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Center for Second Language Studies

Orientation Session Presentation


August 21, 2012
Virginia Scott

Rethinking Grammar
Teaching

INPUT PROCESSING

THE
Questions
WHEN should I teaching grammar?
Every day?
At the beginning of the lesson?
HOW should I teach grammar?
Deductive lesson (rule example)
Inductive lesson (example rule)
Should I use L1 or L2 to teach grammar?

Definition & Principles


Input Processing

Input processing is an approach to grammar


instruction that guides learners to process what
they see or hear.

This approach helps learners connect language


forms with their intended meanings.
Learners must DO something with the input they
see or hear.

Traditional approach
Traditional approach:
input developing system output
focused practice

a) Learners see or hear input.


b) They think about it (?)
c) They practice during output.

Input processing approach


IP approach:
input developing system output
focused practice

a) Learners see or hear input.


b) They DO something with what they see
or hear.
c) They produce the word or structure.

Traditional / Input processing:


A review

1) Traditional approach:
input developing system output
focused practice
2) IP approach:
input developing system output
focused practice

NOTE
For BOTH the traditional approach and the input
processing approach teaching grammar includes three
main phases:
1) providing input
2) fostering learners developing language system
3) encouraging output

Structure: verbs with ing


Topic: leisure activities
Going to the movies
Shopping at the mall
Eating pizza at Mafiosas
Watching TV
Talking to friends
Riding a bike
Dancing at a club
Hiking at Radnor Lake Park
Reading a book
Sleeping late

Four kinds of IP activities:


1) Binary options
2) Matching
3) Selecting alternatives
4) Supplying information
**Reminder: Students are listening OR reading and DOING
something with what they hear/see. They are NOT
speaking.

1. Binary options
Indicate if you think the statements are TRUE or FALSE:

I like eating pizza.


I enjoy going to the movies.
I do not like hiking.
I hate watching TV.
I really like reading books.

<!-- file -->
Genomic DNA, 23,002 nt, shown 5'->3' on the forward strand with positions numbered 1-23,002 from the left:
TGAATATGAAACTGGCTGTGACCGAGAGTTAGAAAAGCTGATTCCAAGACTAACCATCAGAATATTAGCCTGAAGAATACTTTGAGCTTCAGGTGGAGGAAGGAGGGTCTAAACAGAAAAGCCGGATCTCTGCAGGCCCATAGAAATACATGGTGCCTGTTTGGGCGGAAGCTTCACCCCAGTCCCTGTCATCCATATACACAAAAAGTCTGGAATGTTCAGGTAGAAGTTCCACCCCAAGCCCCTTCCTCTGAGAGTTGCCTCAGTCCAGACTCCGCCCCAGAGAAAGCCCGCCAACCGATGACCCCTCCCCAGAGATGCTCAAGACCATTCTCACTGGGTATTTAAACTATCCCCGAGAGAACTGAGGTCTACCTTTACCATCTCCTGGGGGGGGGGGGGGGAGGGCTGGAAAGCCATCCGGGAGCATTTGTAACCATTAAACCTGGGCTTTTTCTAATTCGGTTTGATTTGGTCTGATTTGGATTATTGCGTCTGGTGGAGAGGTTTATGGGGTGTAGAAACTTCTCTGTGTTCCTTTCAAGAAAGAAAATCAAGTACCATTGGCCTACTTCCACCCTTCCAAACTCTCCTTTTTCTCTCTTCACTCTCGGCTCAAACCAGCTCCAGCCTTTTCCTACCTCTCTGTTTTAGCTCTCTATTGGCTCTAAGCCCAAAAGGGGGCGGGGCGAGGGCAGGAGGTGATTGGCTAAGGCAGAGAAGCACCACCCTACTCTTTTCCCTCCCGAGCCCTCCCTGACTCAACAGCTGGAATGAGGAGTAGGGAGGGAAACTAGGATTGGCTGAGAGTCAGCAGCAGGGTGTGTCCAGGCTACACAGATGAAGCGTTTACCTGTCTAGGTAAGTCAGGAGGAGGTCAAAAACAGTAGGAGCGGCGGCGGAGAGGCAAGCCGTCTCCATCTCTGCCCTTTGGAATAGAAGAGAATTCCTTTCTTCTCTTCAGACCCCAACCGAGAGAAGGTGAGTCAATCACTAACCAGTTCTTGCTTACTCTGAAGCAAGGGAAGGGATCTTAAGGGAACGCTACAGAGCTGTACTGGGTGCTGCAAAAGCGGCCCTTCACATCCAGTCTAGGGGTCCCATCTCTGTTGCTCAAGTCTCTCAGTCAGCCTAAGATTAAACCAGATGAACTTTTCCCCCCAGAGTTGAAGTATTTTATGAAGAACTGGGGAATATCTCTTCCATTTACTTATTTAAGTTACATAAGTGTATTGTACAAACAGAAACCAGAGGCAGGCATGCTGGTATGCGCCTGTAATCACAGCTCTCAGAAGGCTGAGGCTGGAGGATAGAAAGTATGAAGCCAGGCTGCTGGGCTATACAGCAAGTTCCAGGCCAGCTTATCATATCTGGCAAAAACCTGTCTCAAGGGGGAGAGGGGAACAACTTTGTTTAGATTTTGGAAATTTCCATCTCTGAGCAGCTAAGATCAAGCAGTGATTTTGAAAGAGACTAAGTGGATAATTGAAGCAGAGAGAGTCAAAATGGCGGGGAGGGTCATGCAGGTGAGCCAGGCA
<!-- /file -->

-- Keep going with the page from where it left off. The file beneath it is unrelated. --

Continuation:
I do not like riding a bike.
I like hiking.
I love dancing.
(ORAL or WRITTEN input?)

TRUE
_____
_____
_____
_____
_____
_____
_____
_____

FALSE
_____
_____
_____
_____
_____
_____
_____
_____

2. Matching
What do you like?

I like
books.
movies.
music.
nature.
pizza.
jokes.
new clothes.
(ORAL or WRITTEN?)

I like
hiking.
shopping.
eating.
laughing.
reading.
dancing.
watching TV.

3. Selecting alternatives
When I have free time I enjoy
___ watching TV.
___ reading a book.
___ talking to friends.
When I am hungry I prefer
___ going out to a restaurant.
___ cooking dinner at home.
___ getting fast food.
When I go out with my friends we like
___ going to the movies.
___ sitting in a bar.
___ dancing in a club.
(ORAL or WRITTEN?)

4. Supplying information
Fill in the blanks below and be prepared to
share the information.
Name ____________________
I like eating _______________________________.
I love drinking _____________________________.
I enjoy watching ___________________________.
I prefer reading _____________________________.
I do not like going _____________________________.

Elicit the rule


State the rule clearly
You can add ing to verbs.

You can state preferences before the ing verb:


I like going / I hate eating / I prefer dancing

ing verbs are preceded by a helping verb:


to be (I am reading)
to like (I like shopping)

Guiding principles for


input processing:
Use both oral and written input.
Focus on meaning before form.
Have learners DO something with input.
Design activities that require both discrete (one
answer) and open-ended (personal opinion)
answers.
Have learners state the rule as final phase of the
lesson.

References
Farley, Andrew. 2004. Structured Input: Grammar Instruction
for the Acquisition-Oriented Classroom. New York: McGraw
Hill.
Lee, James and Bill VanPatten. 2003. Making Communicative
Language Teaching Happen (2nd ed.). New York: McGraw
Hill.
Wong, Wynne. 2004. Input Enhancement: From Theory and
Research to the Classroom. New York: McGraw Hill.